Revealed: Hundreds of words to avoid using online if you don’t want the government spying on you (and they include ‘pork’, ‘cloud’ and ‘Mexico’)



  • Department of Homeland Security forced to release list following freedom of information request
  • Agency insists it only looks for evidence of genuine threats to the U.S. and not for signs of general dissent
By Daniel Miller
Posted:  May 26th, 2012

The Department of Homeland Security has been forced to release a list of keywords and phrases it uses to monitor social networking sites and online media for signs of terrorist or other threats against the U.S.

The intriguing the list includes obvious choices such as ‘attack’, ‘Al Qaeda’, ‘terrorism’ and ‘dirty bomb’ alongside dozens of seemingly innocent words like ‘pork’, ‘cloud’, ‘team’ and ‘Mexico’.

Released under a freedom of information request, the information sheds new light on how government analysts are instructed to patrol the internet searching for domestic and external threats.

The words are included in the department’s 2011 ‘Analyst’s Desktop Binder‘ used by workers at their National Operations Center which instructs workers to identify ‘media reports that reflect adversely on DHS and response activities’.

Department chiefs were forced to release the manual following a House hearing over documents obtained through a Freedom of Information Act lawsuit which revealed how analysts monitor social networks and media organisations for comments that ‘reflect adversely’ on the government.

However they insisted the practice was aimed not at policing the internet for disparaging remarks about the government and signs of general dissent, but to provide awareness of any potential threats.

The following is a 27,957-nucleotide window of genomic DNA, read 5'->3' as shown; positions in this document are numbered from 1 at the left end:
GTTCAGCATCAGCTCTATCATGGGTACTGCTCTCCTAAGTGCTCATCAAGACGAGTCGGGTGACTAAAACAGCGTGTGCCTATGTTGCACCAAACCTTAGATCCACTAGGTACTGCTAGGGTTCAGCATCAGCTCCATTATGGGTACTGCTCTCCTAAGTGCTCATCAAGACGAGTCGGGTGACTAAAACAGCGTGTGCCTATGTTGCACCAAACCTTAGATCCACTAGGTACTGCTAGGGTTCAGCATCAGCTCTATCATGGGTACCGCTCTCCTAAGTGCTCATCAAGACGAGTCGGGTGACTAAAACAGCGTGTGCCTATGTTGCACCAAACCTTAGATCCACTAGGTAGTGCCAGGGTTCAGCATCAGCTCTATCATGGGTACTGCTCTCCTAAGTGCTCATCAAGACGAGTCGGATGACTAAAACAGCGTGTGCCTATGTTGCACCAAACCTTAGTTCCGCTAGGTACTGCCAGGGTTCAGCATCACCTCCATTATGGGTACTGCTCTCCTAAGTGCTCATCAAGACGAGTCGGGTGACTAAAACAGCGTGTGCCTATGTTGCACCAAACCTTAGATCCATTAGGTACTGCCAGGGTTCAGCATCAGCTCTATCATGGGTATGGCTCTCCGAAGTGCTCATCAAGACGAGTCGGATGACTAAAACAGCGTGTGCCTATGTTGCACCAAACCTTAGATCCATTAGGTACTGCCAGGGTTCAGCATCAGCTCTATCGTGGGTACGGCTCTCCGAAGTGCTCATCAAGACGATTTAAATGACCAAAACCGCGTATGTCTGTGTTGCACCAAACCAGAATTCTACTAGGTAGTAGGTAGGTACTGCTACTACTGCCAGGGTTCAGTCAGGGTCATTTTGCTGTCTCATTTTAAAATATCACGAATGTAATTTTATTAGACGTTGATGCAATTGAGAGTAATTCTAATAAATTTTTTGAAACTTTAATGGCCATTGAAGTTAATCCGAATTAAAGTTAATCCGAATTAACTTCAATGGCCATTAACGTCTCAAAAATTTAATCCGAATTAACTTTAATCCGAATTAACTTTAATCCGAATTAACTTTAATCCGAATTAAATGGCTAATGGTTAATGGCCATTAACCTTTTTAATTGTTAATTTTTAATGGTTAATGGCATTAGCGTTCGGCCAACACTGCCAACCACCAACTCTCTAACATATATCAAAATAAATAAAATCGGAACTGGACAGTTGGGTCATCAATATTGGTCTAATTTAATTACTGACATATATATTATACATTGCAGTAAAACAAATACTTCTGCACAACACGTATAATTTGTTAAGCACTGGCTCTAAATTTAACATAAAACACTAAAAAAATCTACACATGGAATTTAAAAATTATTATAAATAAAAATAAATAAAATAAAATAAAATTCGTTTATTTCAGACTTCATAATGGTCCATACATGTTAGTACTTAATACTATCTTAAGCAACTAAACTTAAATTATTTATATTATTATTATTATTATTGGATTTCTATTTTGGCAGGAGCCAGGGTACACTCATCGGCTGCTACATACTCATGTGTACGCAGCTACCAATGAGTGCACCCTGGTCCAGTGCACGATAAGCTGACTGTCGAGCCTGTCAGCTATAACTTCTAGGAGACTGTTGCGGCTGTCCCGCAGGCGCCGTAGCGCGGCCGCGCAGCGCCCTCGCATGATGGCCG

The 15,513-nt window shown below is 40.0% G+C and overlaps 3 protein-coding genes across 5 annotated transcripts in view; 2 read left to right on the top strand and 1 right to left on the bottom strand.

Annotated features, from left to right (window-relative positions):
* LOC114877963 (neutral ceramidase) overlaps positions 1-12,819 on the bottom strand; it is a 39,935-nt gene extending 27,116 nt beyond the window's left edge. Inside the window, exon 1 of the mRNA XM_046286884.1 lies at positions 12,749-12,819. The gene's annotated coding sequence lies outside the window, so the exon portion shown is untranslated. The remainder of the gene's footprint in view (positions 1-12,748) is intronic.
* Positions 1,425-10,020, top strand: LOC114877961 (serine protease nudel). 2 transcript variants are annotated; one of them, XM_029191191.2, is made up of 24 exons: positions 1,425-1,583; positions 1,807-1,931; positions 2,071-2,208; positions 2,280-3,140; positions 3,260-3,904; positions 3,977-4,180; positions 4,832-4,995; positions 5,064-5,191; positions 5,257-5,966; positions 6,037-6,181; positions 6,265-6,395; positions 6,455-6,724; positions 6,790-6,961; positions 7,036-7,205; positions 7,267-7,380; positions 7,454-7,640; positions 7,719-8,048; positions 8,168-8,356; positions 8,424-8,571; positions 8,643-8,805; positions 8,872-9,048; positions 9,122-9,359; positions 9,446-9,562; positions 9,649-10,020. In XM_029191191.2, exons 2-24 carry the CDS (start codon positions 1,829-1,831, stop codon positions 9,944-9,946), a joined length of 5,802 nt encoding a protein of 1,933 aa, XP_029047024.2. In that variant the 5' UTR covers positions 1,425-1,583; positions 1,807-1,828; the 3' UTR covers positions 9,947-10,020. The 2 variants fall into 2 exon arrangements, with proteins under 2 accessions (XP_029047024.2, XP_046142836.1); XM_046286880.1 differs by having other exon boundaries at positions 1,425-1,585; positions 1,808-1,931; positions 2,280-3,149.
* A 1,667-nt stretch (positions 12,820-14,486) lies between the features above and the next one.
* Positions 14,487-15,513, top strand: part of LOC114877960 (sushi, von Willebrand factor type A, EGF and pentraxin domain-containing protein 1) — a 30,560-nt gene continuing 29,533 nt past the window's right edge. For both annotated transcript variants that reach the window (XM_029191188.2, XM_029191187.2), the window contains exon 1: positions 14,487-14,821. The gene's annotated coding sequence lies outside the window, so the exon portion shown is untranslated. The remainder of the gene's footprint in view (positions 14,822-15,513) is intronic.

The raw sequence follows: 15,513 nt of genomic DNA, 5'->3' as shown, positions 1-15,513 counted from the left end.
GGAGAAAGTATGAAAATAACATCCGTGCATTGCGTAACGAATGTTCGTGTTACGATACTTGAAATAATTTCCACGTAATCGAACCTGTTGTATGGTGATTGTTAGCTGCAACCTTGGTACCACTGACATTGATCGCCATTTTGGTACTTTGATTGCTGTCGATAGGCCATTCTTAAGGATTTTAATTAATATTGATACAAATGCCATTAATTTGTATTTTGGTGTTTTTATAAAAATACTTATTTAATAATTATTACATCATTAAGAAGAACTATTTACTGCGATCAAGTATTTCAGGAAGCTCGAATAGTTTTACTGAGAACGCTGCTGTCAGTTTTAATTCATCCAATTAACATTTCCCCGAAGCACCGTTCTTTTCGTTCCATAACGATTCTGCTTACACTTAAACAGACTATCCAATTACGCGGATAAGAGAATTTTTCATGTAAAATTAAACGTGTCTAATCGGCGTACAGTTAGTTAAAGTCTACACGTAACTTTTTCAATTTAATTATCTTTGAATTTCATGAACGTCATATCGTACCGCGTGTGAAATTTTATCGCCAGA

As well as terrorism, analysts are instructed to search for evidence of unfolding natural disasters, public health threats and serious crimes such as mall/school shootings, major drug busts, illegal immigrant busts.

The list has been posted online by the Electronic Privacy Information Center – a privacy watchdog group who filed a request under the Freedom of Information Act before suing to obtain the release of the documents.

In a letter to the House Homeland Security Subcommittee on Counter-terrorism and Intelligence, the centre described the choice of words as ‘broad, vague and ambiguous’.

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  1. So the Dpmeratnet of Hemlnaod Srucetiy is wcatihng sicoal nowrektnig seits linokog for cteiran wrdos. If one uses the cercort ltetres with the fsirt and lsat lrettes poprlery ptosinoied, the barin will furige out all the wdros.

  2. I'm sure I'm on more than one government list just by virtue of being a conservative. But seriously, we should try to use as many of these words as possible as many places as possible to overwhelm the system. I guess I am going to have to OCR the full list and include it at the bottom of every email I send. At least we can have a little fun with it until the Department of Homeland Security jackboots show up at my door to take me off to re-education camp.

  3. It’s good that Department of Homeland Security uses to monitor social networking sites and online media for threats. But I don’t think so that terrorists talk simple and use simple words during their conversation. As we know we can transfer one form of data to another form by using any OCR. It is possible that Terrorist use different techniques too